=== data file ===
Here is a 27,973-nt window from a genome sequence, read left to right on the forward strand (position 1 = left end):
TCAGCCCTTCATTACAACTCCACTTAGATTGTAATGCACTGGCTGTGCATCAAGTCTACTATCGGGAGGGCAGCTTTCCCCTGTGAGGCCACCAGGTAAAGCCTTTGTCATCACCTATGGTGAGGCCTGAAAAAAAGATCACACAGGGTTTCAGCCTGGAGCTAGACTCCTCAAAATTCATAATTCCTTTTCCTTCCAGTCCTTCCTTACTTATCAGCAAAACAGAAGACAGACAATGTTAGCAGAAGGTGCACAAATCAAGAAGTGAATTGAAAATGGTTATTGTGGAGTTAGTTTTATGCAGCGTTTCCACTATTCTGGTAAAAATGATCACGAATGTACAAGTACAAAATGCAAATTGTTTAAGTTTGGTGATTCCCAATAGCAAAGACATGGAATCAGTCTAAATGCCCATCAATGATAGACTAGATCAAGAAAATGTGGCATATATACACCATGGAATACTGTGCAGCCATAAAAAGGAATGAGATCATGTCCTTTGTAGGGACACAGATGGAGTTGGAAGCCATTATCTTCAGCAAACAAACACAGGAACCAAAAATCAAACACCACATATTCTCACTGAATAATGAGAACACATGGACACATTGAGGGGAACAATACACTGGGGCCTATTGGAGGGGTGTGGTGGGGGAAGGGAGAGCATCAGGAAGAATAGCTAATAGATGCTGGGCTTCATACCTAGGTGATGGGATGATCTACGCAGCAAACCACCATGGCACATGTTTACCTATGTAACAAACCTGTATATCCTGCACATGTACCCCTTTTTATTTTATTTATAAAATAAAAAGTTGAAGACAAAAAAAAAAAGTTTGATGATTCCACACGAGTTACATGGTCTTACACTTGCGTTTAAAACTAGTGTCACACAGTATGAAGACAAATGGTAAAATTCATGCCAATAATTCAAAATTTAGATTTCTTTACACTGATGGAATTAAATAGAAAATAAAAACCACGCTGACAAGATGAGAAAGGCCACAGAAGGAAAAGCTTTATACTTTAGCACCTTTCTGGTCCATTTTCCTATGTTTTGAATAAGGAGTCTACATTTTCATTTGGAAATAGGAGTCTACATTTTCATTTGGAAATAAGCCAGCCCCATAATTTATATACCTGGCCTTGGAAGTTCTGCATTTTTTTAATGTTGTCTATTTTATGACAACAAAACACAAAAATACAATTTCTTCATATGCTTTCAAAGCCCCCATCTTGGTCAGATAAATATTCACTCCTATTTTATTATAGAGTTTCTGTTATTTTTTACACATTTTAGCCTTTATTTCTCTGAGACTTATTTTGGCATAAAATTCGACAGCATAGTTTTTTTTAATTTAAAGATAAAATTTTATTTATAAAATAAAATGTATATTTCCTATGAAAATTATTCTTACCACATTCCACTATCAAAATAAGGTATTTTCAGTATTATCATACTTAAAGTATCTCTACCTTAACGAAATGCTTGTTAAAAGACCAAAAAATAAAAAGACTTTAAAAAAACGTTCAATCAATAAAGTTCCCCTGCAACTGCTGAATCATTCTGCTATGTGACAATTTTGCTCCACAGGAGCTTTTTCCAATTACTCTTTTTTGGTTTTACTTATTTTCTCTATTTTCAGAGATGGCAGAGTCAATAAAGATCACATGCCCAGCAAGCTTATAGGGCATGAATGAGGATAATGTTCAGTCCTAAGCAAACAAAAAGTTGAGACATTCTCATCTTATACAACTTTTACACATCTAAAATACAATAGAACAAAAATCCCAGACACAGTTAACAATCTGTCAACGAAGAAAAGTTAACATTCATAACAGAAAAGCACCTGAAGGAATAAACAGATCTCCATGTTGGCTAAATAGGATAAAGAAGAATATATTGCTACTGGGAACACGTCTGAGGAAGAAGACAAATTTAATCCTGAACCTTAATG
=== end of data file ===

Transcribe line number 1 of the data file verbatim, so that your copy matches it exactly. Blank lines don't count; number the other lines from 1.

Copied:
Here is a 27,973-nt window from a genome sequence, read left to right on the forward strand (position 1 = left end):